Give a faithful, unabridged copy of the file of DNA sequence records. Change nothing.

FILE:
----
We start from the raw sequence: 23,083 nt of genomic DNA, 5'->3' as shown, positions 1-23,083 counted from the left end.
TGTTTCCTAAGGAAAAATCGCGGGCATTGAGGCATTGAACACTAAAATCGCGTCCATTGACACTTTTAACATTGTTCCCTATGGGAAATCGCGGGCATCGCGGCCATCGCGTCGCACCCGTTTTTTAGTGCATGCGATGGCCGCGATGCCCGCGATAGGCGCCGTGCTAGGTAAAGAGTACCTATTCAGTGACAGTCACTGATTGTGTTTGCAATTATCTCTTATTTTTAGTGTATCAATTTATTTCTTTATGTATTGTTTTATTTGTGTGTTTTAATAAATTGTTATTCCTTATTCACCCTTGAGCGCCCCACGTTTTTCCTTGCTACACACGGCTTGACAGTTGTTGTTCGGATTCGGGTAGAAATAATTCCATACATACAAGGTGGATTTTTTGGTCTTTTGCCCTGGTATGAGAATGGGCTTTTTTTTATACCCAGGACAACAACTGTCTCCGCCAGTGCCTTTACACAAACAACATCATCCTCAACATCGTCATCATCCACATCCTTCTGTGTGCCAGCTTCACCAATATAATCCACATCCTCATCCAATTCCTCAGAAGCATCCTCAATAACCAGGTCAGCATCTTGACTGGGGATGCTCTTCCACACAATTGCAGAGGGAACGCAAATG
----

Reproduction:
We start from the raw sequence: 23,083 nt of genomic DNA, 5'->3' as shown, positions 1-23,083 counted from the left end.
TGTTTCCTAAGGAAAAATCGCGGGCATTGAGGCATTGAACACTAAAATCGCGTCCATTGACACTTTTAACATTGTTCCCTATGGGAAATCGCGGGCATCGCGGCCATCGCGTCGCACCCGTTTTTTAGTGCATGCGATGGCCGCGATGCCCGCGATAGGCGCCGTGCTAGGTAAAGAGTACCTATTCAGTGACAGTCACTGATTGTGTTTGCAATTATCTCTTATTTTTAGTGTATCAATTTATTTCTTTATGTATTGTTTTATTTGTGTGTTTTAATAAATTGTTATTCCTTATTCACCCTTGAGCGCCCCACGTTTTTCCTTGCTACACACGGCTTGACAGTTGTTGTTCGGATTCGGGTAGAAATAATTCCATACATACAAGGTGGATTTTTTGGTCTTTTGCCCTGGTATGAGAATGGGCTTTTTTTTATACCCAGGACAACAACTGTCTCCGCCAGTGCCTTTACACAAACAACATCATCCTCAACATCGTCATCATCCACATCCTTCTGTGTGCCAGCTTCACCAATATAATCCACATCCTCATCCAATTCCTCAGAAGCATCCTCAATAACCAGGTCAGCATCTTGACTGGGGATGCTCTTCCACACAATTGCAGAGGGAACGCAAATG